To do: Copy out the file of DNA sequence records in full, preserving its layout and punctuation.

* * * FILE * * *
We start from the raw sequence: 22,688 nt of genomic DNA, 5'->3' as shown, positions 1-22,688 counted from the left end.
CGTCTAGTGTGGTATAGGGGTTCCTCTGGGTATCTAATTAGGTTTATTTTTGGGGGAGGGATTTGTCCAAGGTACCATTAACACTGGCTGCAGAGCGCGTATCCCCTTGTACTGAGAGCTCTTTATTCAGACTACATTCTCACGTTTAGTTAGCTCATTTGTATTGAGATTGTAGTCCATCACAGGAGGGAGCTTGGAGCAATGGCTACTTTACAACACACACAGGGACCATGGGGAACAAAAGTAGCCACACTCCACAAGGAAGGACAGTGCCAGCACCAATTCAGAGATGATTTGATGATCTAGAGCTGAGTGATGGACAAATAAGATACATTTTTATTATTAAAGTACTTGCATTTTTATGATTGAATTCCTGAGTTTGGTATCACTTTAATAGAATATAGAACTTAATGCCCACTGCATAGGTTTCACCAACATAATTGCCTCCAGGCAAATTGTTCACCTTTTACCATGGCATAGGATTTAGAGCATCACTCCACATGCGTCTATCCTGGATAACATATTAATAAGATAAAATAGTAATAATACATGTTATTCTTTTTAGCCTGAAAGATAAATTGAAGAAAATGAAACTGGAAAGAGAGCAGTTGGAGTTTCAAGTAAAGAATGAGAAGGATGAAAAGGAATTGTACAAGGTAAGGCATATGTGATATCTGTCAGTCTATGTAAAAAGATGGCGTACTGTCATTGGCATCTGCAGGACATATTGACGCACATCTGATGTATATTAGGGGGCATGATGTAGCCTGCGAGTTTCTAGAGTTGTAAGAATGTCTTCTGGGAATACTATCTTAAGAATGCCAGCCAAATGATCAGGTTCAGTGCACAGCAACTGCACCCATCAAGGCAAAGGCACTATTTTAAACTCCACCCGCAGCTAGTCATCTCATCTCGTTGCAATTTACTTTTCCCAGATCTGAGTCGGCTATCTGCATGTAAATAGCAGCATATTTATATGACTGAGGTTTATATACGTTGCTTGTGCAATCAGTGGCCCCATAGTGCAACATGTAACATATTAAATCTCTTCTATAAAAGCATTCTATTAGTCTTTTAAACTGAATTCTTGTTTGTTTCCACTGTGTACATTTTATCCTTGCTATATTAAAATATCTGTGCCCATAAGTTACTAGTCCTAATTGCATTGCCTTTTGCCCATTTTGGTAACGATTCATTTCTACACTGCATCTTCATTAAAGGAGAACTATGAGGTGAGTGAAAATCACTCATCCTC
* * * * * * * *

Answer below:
We start from the raw sequence: 22,688 nt of genomic DNA, 5'->3' as shown, positions 1-22,688 counted from the left end.
CGTCTAGTGTGGTATAGGGGTTCCTCTGGGTATCTAATTAGGTTTATTTTTGGGGGAGGGATTTGTCCAAGGTACCATTAACACTGGCTGCAGAGCGCGTATCCCCTTGTACTGAGAGCTCTTTATTCAGACTACATTCTCACGTTTAGTTAGCTCATTTGTATTGAGATTGTAGTCCATCACAGGAGGGAGCTTGGAGCAATGGCTACTTTACAACACACACAGGGACCATGGGGAACAAAAGTAGCCACACTCCACAAGGAAGGACAGTGCCAGCACCAATTCAGAGATGATTTGATGATCTAGAGCTGAGTGATGGACAAATAAGATACATTTTTATTATTAAAGTACTTGCATTTTTATGATTGAATTCCTGAGTTTGGTATCACTTTAATAGAATATAGAACTTAATGCCCACTGCATAGGTTTCACCAACATAATTGCCTCCAGGCAAATTGTTCACCTTTTACCATGGCATAGGATTTAGAGCATCACTCCACATGCGTCTATCCTGGATAACATATTAATAAGATAAAATAGTAATAATACATGTTATTCTTTTTAGCCTGAAAGATAAATTGAAGAAAATGAAACTGGAAAGAGAGCAGTTGGAGTTTCAAGTAAAGAATGAGAAGGATGAAAAGGAATTGTACAAGGTAAGGCATATGTGATATCTGTCAGTCTATGTAAAAAGATGGCGTACTGTCATTGGCATCTGCAGGACATATTGACGCACATCTGATGTATATTAGGGGGCATGATGTAGCCTGCGAGTTTCTAGAGTTGTAAGAATGTCTTCTGGGAATACTATCTTAAGAATGCCAGCCAAATGATCAGGTTCAGTGCACAGCAACTGCACCCATCAAGGCAAAGGCACTATTTTAAACTCCACCCGCAGCTAGTCATCTCATCTCGTTGCAATTTACTTTTCCCAGATCTGAGTCGGCTATCTGCATGTAAATAGCAGCATATTTATATGACTGAGGTTTATATACGTTGCTTGTGCAATCAGTGGCCCCATAGTGCAACATGTAACATATTAAATCTCTTCTATAAAAGCATTCTATTAGTCTTTTAAACTGAATTCTTGTTTGTTTCCACTGTGTACATTTTATCCTTGCTATATTAAAATATCTGTGCCCATAAGTTACTAGTCCTAATTGCATTGCCTTTTGCCCATTTTGGTAACGATTCATTTCTACACTGCATCTTCATTAAAGGAGAACTATGAGGTGAGTGAAAATCACTCATCCTC